BIOFOREVER starts demonstration project for converting woody biomass to chemicals


BIOFOREVER, a consortium of 14 European companies, has started a demonstration project that converts woody biomass to chemical building blocks.

The consortium applied for European funding under the Horizon 2020 programme in 2015.

In April 2016, its proposal was positively evaluated by Bio Based Industries Joint Undertaking (BBI JU), a public / private partnership between the EU and the Bio-based Industries Consortium.

"BIOFOREVER brings together the most potential technologies in Europe and unifies professionals behind them to tackle an ambitious goal of enabling a next-generation bio-refining industry."

Consortium partner MetGen's chief technical officer Matti Heikkilä said: “We  are  certain  that  it  is  already  possible  to  be  competitive  against  petroleum-based chemicals and the food-based sugars utilising existing technologies – more than that, we can make better  products  than  is  possible  through  conventional  processes.

“To be successful in such a task requires connecting the capabilities and expertise of several companies and research organizations to create complementary and complete processes.

“BIOFOREVER brings together the most potential technologies in Europe and unifies professionals behind them to tackle an ambitious goal of enabling a next-generation bio-refining industry.”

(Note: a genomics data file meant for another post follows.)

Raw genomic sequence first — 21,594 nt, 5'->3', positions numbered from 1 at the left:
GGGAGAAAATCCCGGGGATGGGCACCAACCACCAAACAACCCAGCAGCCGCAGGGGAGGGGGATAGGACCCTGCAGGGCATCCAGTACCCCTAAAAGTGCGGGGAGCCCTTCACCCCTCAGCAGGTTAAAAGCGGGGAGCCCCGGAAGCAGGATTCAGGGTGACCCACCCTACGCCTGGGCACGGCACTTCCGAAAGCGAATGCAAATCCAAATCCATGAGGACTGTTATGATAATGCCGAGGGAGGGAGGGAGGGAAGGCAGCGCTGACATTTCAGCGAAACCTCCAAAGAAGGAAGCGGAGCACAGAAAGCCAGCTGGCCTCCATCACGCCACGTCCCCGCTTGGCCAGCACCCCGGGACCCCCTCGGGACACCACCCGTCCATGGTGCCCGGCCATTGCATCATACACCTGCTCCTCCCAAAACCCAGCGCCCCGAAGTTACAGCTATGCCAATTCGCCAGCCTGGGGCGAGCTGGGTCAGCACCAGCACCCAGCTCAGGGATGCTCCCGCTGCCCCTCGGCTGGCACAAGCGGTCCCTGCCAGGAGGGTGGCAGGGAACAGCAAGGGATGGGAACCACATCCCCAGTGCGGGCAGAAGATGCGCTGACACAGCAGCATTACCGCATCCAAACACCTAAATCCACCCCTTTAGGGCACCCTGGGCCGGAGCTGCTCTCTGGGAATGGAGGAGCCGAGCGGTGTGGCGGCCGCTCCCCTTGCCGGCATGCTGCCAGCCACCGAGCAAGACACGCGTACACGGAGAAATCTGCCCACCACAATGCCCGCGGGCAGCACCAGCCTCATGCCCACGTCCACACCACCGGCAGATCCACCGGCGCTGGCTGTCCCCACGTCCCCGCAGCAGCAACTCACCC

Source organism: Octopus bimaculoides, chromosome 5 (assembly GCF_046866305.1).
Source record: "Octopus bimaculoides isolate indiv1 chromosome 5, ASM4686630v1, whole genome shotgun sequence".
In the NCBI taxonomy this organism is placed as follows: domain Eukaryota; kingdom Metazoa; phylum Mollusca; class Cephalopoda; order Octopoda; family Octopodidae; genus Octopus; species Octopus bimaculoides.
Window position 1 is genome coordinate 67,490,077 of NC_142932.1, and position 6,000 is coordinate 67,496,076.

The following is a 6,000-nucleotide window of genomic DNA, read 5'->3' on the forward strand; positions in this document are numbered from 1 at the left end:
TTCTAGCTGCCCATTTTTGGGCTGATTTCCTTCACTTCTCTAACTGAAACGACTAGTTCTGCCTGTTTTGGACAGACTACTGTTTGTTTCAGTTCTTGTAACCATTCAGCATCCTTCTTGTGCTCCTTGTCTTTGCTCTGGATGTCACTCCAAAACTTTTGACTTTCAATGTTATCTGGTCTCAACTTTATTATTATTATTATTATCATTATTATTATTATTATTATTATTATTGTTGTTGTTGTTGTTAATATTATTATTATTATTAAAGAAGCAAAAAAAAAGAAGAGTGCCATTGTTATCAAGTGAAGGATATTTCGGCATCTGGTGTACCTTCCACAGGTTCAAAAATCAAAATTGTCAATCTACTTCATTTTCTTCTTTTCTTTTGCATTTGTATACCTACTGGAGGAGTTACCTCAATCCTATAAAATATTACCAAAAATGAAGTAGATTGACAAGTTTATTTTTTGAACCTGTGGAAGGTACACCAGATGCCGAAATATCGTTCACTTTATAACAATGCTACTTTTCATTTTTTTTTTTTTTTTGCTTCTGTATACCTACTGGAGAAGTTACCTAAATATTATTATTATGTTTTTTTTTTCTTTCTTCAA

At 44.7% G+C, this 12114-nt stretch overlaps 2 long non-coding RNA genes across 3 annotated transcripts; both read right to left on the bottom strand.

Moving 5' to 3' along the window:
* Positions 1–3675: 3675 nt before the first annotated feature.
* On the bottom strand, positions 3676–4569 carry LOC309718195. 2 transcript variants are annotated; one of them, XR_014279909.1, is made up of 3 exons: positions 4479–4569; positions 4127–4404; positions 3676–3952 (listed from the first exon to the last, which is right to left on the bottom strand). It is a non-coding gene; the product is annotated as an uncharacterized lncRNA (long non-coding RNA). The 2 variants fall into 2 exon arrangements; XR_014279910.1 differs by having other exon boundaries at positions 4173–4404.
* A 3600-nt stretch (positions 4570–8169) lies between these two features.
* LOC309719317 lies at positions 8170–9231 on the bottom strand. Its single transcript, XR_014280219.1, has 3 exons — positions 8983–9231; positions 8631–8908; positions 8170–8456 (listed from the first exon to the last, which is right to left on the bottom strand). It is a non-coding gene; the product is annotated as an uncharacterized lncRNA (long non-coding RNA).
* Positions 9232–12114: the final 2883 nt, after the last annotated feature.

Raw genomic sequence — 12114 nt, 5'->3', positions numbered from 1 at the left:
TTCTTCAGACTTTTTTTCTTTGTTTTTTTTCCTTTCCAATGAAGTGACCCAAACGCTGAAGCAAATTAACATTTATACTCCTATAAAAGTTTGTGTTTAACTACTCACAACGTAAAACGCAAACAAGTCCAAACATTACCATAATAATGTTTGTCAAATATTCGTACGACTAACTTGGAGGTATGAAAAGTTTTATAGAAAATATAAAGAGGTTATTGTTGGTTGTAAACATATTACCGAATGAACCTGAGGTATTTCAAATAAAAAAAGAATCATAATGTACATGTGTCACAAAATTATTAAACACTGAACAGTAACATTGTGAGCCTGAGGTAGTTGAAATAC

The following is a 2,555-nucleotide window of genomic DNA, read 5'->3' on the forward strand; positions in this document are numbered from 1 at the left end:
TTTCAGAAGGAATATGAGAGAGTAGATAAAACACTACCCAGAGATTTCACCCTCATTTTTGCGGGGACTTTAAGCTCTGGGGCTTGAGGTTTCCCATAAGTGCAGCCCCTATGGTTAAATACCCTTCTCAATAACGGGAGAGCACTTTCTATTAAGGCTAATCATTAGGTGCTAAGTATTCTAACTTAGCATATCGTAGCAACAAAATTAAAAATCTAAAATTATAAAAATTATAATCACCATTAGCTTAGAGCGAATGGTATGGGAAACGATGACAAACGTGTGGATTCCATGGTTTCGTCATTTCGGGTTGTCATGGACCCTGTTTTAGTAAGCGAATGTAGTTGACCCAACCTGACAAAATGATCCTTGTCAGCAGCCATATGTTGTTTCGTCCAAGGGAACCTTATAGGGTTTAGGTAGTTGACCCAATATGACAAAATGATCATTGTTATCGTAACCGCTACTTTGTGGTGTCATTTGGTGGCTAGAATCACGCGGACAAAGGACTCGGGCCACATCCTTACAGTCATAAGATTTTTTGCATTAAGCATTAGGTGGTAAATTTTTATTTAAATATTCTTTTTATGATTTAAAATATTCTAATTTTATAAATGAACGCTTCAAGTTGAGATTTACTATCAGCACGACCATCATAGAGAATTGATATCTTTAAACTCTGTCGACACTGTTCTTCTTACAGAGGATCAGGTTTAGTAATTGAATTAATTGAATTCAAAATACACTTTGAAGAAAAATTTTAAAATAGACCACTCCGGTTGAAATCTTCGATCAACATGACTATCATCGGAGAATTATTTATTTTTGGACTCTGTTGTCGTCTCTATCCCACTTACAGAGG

BIOFOREVER plans to demonstrate the feasibility of various new value chains ranging from lignocellulosic feedstocks to chemical building blocks, such as butanol, ethanol, 2, 5 – furandicarboxylic acid (FDCA), on an industrial scale.

The project also includes demonstration of a number of pre-treatment and subsequent conversion technologies, including delivering commercialisation routes for the most promising value chains.

The demonstration project starts in September and will be carried for three years with a budget of €16.2m, €9.9m of which is contributed by BBI JU.

Woody biomass will be converted to lignin, (nano-) cellulose and (hemi-) cellulosic sugars.

It will then be further converted to lignin derivatives and chemicals, such as butanol, ethanol and FDCA, on an industrial scale, where feedstocks will be benchmarked with crop residues and energy crops.